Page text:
Continuing with the celbration of Garifuna-American Heritage Month, today we commemorate the Anniversary of the death of Paramount Garifuna Chief Joseph Chatoyer on March 14, 1795.
Right Excellent Joseph Chatoyer was elevated to the position of Paramount Chief and King in 1768 in St Vincent and the Grenadines. He was a freedom fighter, liberator, a staunch enemy of colonialism. He was a military strategist, head of the Garifuna (Black Caribs) and head of their war council.
Chatoyer was well respected in this nation as well as by the British and French.
In 1773 he headed the Garifuna Delegation to the signing of a peace treaty between the British and the Caribs at the Grand Camp Macaricau.
Chatoyer spoke fluent French in addition to the Garifuna tongue.
His role as Paramount Chief, made him a high priest, Commander-In-Chief of all the Carib warriors, and the head of state of the Garifuna Nation.
Thus, he was responsible for the Garifuna Nation, socially, politically, economically, militarily and otherwise.
In 1795, with the country under the governorship of James Seton, the Caribs began the two years of attack known as the Second Carib War. With the aid of French rebels from Martinique, the Caribs plotted the removal of the British. Chatoyer and DuValle (the two main Carib chiefs) planned that Chatoyer would lead the rebellion on the Leeward side and DuValle would lead on the Windward side. News came to Kingstown on March 8th that war had broken out.
Chatoyer directed his fury at the settlers themselves rather than destroying their property. His belief was that the land would be extremely useful to the Caribs after the removal of the British. He worked his way along the Leeward, joined in battle by the French at Chateaublair, to unite with DuValle at Dorsetshire Hill. The amalgamated forces then set their sights on Kingstown.
On March 14, 1795 a battalion of British soldiers led by General Ralph Abercromby, marched toward Dorsetshire Hill. That night Right Excellent Joseph Chatoyer Paramount Chief of the Caribs was killed by British troops at Dorsetshire Hill, Kingstown, St Vincent and the Grenadines. He led the nation in preventing the Europeans from colonizing the islands.
Chatoyer was immortalized in a play, the “Drama of King Shotaway” by William Henry Brown’s, recognized as the first black drama of the American Theatre and has as its subject the 1795 Black Caribs (Garifunas) defense of the Island of Saint Vincent, against colonization by the British. Mr. Brown is also known as the first American Playwright of African Descent.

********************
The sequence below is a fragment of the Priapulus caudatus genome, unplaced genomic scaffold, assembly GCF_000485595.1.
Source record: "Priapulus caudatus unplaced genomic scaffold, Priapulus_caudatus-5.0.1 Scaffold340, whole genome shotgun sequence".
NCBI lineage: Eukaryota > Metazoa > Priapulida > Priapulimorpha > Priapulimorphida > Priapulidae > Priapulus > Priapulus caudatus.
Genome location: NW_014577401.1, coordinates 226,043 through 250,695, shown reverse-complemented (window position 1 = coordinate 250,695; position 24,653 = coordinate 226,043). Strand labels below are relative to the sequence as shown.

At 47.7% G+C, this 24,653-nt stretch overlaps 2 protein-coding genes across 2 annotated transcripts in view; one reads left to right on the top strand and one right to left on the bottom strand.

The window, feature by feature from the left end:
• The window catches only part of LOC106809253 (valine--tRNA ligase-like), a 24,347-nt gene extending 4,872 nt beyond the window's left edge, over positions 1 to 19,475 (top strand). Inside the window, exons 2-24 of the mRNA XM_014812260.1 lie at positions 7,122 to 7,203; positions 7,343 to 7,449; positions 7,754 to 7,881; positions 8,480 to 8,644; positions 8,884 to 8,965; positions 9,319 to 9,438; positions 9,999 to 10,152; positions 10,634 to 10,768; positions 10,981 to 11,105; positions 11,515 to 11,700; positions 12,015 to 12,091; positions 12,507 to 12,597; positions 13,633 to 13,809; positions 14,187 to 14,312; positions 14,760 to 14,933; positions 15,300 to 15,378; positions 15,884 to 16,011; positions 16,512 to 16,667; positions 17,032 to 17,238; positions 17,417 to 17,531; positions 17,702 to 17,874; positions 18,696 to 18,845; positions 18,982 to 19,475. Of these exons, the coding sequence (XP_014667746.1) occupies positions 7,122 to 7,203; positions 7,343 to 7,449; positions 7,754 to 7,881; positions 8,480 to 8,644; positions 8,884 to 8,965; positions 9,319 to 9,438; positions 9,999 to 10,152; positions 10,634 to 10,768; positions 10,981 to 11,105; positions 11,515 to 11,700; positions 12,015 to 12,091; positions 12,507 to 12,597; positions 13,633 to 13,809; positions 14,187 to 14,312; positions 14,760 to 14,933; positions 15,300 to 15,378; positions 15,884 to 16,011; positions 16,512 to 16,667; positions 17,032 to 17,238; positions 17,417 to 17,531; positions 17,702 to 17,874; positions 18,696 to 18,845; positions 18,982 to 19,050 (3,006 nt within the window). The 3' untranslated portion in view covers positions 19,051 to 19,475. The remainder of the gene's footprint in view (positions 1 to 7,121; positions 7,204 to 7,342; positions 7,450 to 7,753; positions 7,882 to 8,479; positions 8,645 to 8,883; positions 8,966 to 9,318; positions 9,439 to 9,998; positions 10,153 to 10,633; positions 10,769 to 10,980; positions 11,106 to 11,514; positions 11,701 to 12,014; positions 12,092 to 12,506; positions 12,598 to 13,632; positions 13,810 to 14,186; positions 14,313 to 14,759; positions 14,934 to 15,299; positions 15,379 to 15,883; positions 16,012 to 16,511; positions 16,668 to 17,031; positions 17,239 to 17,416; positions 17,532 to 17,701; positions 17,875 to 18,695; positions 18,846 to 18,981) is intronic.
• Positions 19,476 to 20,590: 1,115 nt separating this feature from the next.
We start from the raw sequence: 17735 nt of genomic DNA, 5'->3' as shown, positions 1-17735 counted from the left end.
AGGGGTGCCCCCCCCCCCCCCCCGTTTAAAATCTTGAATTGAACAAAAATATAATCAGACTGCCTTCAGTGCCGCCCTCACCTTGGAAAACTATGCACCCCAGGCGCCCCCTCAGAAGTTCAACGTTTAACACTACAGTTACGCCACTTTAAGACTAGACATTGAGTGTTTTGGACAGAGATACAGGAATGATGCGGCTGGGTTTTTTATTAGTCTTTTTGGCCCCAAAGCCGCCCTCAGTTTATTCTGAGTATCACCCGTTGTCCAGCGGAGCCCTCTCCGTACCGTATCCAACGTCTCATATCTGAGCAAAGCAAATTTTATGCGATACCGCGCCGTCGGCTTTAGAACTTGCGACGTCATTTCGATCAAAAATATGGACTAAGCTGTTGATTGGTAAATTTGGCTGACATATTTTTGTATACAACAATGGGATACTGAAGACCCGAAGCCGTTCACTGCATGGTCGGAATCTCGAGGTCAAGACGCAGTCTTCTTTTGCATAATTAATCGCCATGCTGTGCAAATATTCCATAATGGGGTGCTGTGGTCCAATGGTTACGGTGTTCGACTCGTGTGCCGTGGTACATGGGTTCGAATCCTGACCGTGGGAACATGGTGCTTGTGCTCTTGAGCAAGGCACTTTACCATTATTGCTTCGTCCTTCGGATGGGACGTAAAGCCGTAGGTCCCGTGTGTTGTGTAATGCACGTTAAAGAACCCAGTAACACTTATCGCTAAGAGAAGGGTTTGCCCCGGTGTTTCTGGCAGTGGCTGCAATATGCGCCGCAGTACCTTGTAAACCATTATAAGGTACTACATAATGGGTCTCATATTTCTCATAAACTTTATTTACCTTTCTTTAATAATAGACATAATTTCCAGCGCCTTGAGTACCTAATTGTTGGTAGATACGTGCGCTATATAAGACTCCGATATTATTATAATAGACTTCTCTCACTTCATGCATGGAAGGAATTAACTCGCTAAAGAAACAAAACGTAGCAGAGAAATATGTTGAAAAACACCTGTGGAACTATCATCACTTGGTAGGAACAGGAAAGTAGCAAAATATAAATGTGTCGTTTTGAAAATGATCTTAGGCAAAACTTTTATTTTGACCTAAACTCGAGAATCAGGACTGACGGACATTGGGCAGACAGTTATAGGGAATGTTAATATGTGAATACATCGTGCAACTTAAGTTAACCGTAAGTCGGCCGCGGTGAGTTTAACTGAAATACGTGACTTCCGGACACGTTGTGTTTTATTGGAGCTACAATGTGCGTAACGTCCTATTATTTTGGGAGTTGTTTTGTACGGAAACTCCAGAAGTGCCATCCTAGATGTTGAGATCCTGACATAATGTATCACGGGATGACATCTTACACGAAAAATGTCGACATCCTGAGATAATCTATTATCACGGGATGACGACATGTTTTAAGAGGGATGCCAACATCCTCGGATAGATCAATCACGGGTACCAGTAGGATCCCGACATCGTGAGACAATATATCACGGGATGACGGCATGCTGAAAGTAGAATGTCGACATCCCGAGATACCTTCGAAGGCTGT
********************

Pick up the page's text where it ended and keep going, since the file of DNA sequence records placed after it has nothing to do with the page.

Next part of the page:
On March 14, 2002 the Right Excellent Joseph Chatoyer Paramount Chief of the Caribs (Garifuna) was declared the first National Hero of St. Vincent and the Grenadines. Accordingly, March 14th was declared National Heroes Day, as well as a public holiday.
On this day, the country honors their national hero, The Right Excellent Joseph Chatoyer Paramount Chief of the Caribs (Garifuna). As part of the Heroes Day celebration, a wreath-laying ceremony is held at the obelisk at Dorsetshire Hill.
The Garifunas are a hybrid people resulting from a biological and cultural mixture between Caribs and Arawaks of the Caribbean and people of African origin. This process of hybridization, which took place in the Caribbean island of Saint Vincent, gave rise to a new group called the Garifuna or the Garinagu. All of the communities in Belize, Guatemala, Honduras and Nicaragua descend from just over two thousand Garifuna people forcibly deported from Saint Vincent by the British in 1797. They are therefore one people who share the same history and a common tradition in language, music and dance among other things. St Vincent and the Grenadines or “Yurumein” is the ancestral homeland of the Garifuna People.
Happy National Heroes Day and Garifuna-American Heritage Month
By José Francisco Ávila